A WEEKEND IN NEW ZEALAND (A Money Diary)

August 6, 2017

 

Occupation: Au Pair

Industry: Childcare

Age: 30 (Fun fact: 30 is not too old to be eligible for such an arrangement.)

 

 

About Me: Originally from Milwaukee, Wisconsin, I’ve lived in New Zealand for five months working as an au pair. My background is in School Counseling, and live-in childcare work proved to be my best choice in New Zealand, a country where I wanted to afford traveling like a true local for a while. For 25 hours of work each week, I’m compensated with room and board and weekly spending money, which has allowed me to enjoy this unique, vibrant (and very windy) city. You can read about my adventures HERE!

 

 

Christchurch should be on the list of every traveler heading to New Zealand: to witness a city full of life, rebuilding after the catastrophic earthquakes of 2011, experience a reinvigorated CBD with murals and art installations everywhere you turn, meander through a grid-system of streets, reminiscent of Europe, and--time permitting--explore the surrounding beauty of the rest of the Canterbury region.

 

I was able to visit Christchurch on two separate weekends: first, with local friends from nearby Darfield, and later, on my own. The following is my mash-up money diary of a weekend that could be recreated by other Trulo travelers.

 

 

DAY 1

 

10:00 AM: Arriving in Christchurch after a quick 50-minute flight from Wellington, my friend picks me up for an incredible driving tour of the Port Hills. We zip around the mountain-like hills, past damage from the February 2017 fires, stopping to take breathtaking photos of the views overlooking the bays of the Banks Peninsula. (If you don’t have an awesome friend to drive you around, definitely rent a car.)

 

 

11:00 AM: We drive back to the CBD, park the car, and walk around to explore. Most notable sights include: Cathedral Square (where the original Cathedral was damaged in the earthquakes), the Cardboard Cathedral (a permanent church building that functions as the transitional cathedral), and the new Regent Street, resembling a city block in New Orleans. On that street is Rollickin’, a gelato shop opened by a teenager--which is worth the stop for a scoop of banoffee. ($4)

 

1:00 PM: For lunch, we dine at Bunsen, conveniently located by the i-Site (also a free wifi destination). I’m craving nachos, so I’m happy to see them on the menu, and even happier to eat them at a table outside in the fall sunshine. ($11)

 

 

2:30 PM: After lunch, we head west to Darfield, then tackle the Washburn Falls hike for amazing views of Canterbury, with a stunning waterfall along the way. ($8 donation)

 

6:00 PM: My friends have prepared dinner for us, so we chow down on fish sandwiches and a bottle of New Zealand Pinot Grigio ($10). After dinner, it’s time to watch the rugby on TV and call it a night.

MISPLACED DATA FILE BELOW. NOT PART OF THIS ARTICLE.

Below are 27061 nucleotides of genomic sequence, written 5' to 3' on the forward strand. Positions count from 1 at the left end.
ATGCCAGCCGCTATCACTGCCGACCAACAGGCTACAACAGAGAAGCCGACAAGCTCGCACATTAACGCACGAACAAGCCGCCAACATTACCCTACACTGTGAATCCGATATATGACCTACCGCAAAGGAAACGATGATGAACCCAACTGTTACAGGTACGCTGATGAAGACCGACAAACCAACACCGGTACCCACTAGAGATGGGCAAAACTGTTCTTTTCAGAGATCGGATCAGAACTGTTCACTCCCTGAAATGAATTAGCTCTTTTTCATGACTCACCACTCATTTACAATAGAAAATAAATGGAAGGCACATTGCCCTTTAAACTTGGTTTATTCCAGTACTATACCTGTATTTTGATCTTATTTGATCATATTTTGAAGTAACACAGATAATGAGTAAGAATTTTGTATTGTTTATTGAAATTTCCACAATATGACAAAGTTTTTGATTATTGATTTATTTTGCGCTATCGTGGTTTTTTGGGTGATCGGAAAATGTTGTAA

Day 1 Total: $33

 

 

 

DAY 2

 

9:00 AM: After breakfast at the house, I head back into the city with a ride from my friend. (If you find yourself in Darfield, you can catch the last stretch of the TranzAlpine Train from Darfield to the CBD at 6PM daily. If you have more time on the South Island, take the train all the way to the west coast for the ride of your life through the majestic mountains.)

 

10:00 AM: I head to Hagley Park in the CBD to stroll through the Botanic Gardens--a free attraction not to be missed. Seeing the European trees changing colors in autumn alongside native tropical plants is the coolest juxtaposition.

 

 

11:00 AM: Cruising through more of Hagley Park, I get a kick out of the brightly colored paradise shelducks swimming around the creek. Next, I pop into the gothic-style Canterbury Museum to learn more about New Zealand’s culture, history, and wildlife. I get a bit nostalgic in an exhibit modeling the old city streets that’s almost exactly like the Streets of Old Milwaukee at the Milwaukee Public Museum. (In case any Wisconsinites are reading this.) (Cost: donation)

 

12:00 PM: When my stomach starts rumbling, I head to Cathedral Square to get in on some food truck action. A Polish stand with pierogis catches my eye, and I’m not disappointed with my choice of potato and onion. ($8)

 

12:30 PM: After lunch, I visit the Christchurch Art Gallery that’s lured me in with its artsy neon-lettered display on the building’s exterior, reading in all caps: “Everything is Going to Be Alright.” Favorite exhibits: Women in Maori Myth and Bridget Riley’s Op Art collection. (Cost: donation)

 

 

2:00 PM: Before my flight, I take a final loop around the CBD to spot more murals, and then roam through Re:START Mall, the unique container district--where shops, banks, and restaurants inhabit colorful shipping containers. Continuing on, I pause at the memorial of 185 white painted chairs to symbolize the number of people who lost their lives in the February 2011 earthquake. As an outsider, it’s hard to comprehend the degree of tragedy that Christchurch has experienced. It’s inspiring to see the city’s continued efforts to rebuild and remain true to its artistic, innovative roots, apparent in the city's permanent and pop-up art installations, as well as its citizens’ positive, welcoming attitudes.

 

4:00 PM: I catch the convenient city bus to the airport ($6) and while waiting for my flight, I realize it’s been months since I splurged on American fast food. Sometimes, it’s the little things (even guilty pleasures) that can remind you of home--so I shamelessly enjoy fries and a Hershey Sundae Pie from Burger King ($4) while flicking through my photos from Christchurch, hoping I’ll be back soon to check out more of Canterbury.

 

Day 2 Total: $18

 

 

WEEKEND TOTAL: $51

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